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Malaysia palm oil, rubber farmers file EU petition opposing deforestation law

A worker pushes a wheelbarrow of palm oil fruits on a plantation in Malaysia. Although palm oil is one of the most widely traded and used commodities, its production is linked to environmental and social problems, prompting calls to make the supply chain more sustainable. (Image: Zainal Abd Halim / Alamy)
Published date: 15-Mar-2023

KUALA LUMPUR, March 15 (Reuters) - Malaysian palm oil and rubber smallholders on Wednesday filed a petition to the European Union to protest against a new law preventing imports into the bloc of commodities linked to deforestation risks.

The EU in December agreed on a deforestation law that requires companies to produce a due diligence statement showing when and where their commodities were produced and provide "verifiable" information that they were not grown on land deforested after 2020, or risk hefty fines.

"The regulation's unilateral and unrealistic demands on traceability and geolocation will prevent small farmers from accessing the European market," a group of six smallholder associations said in a joint statement.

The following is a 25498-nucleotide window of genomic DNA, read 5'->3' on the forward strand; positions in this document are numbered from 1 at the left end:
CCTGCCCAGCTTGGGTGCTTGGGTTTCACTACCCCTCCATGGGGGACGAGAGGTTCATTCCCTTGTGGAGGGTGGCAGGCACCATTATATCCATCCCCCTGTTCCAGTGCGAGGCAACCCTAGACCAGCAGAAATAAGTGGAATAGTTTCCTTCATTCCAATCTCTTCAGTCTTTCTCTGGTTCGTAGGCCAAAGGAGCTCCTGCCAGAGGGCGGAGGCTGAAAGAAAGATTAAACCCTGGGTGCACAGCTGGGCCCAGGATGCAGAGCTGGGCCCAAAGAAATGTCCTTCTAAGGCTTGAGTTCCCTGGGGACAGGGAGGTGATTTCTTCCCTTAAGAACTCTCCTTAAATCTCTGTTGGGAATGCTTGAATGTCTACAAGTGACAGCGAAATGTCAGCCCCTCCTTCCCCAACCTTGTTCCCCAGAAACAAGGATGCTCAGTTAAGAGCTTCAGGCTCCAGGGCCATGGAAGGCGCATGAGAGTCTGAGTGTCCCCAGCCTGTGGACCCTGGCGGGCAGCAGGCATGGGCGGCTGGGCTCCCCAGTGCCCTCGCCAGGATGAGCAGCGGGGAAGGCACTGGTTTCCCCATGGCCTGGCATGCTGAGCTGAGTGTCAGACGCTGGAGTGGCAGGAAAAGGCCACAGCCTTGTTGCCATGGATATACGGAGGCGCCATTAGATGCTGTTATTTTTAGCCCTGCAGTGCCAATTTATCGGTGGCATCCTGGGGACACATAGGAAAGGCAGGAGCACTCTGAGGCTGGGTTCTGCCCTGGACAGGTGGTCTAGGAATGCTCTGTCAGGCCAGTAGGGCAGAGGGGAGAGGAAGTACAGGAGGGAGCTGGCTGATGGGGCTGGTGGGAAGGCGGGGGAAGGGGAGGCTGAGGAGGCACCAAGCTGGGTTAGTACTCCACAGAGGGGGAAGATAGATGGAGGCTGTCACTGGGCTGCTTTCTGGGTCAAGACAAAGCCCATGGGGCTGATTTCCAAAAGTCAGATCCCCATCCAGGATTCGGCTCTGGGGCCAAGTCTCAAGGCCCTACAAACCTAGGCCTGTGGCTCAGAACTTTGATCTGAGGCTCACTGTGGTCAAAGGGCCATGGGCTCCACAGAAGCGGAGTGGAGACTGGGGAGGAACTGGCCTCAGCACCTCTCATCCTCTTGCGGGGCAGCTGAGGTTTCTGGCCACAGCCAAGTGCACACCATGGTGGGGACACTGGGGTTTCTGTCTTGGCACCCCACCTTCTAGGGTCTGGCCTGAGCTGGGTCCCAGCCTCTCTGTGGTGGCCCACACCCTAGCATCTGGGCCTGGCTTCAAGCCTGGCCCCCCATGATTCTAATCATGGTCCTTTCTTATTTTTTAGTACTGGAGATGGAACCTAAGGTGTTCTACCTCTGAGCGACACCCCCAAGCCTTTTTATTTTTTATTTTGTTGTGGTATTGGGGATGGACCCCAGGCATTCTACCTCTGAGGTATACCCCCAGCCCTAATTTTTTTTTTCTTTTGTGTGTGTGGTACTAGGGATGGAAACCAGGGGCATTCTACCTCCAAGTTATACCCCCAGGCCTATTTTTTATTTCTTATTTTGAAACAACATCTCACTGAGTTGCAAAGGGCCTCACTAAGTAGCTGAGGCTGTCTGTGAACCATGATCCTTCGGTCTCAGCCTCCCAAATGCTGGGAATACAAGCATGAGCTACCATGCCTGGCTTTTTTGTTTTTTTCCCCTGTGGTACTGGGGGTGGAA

Indonesia and Malaysia, the world's largest palm oil exporters, have accused the EU of blocking market access for their palm oil.

Malaysia's Commodities Ministry told parliament it plans to spend 10 million ringgit ($2.23 million) in 2023 to counter what they call an anti-palm oil campaign, and is seeking an additional 10 million ringgit.

The smallholder groups submitted the petition to the EU delegation in Kuala Lumpur, calling on its leaders to review the deforestation regulation and "recognise the harm" it would cause farmers.

Smallholders account for 26%, or around 1.5 million hectares of oil palm planted area in Malaysia, the world's second-largest palm oil producer.

Globally, more than seven million smallholders cultivate palm oil for a living, and rely on the commodity to escape poverty.

The EU rule places the burden on smallholders and threatens their livelihoods, the groups said.

They said they were concerned about the potential labelling of Malaysia as a high-risk country for deforestation in the regulation.

"Given Malaysia and its small farmers' record on forest protection and sustainable production, and the mandatory adoption of the Malaysian Sustainable Palm Oil standards across the palm oil supply chain, such a designation would be highly demeaning to the Malaysian government and unjustified," they said.

Ambassador of the EU Delegation to Malaysia Michalis Rokas said he had met the smallholder representatives and would convey their concerns to EU headquarters.

"Malaysia has already in place systems to ensure non-deforestation and traceability, so we do not expect any extra costs for smallholders," he said in a statement on Twitter.

He said the EU and its member states were ready to support Malaysia palm oil smallholders on their path to sustainability.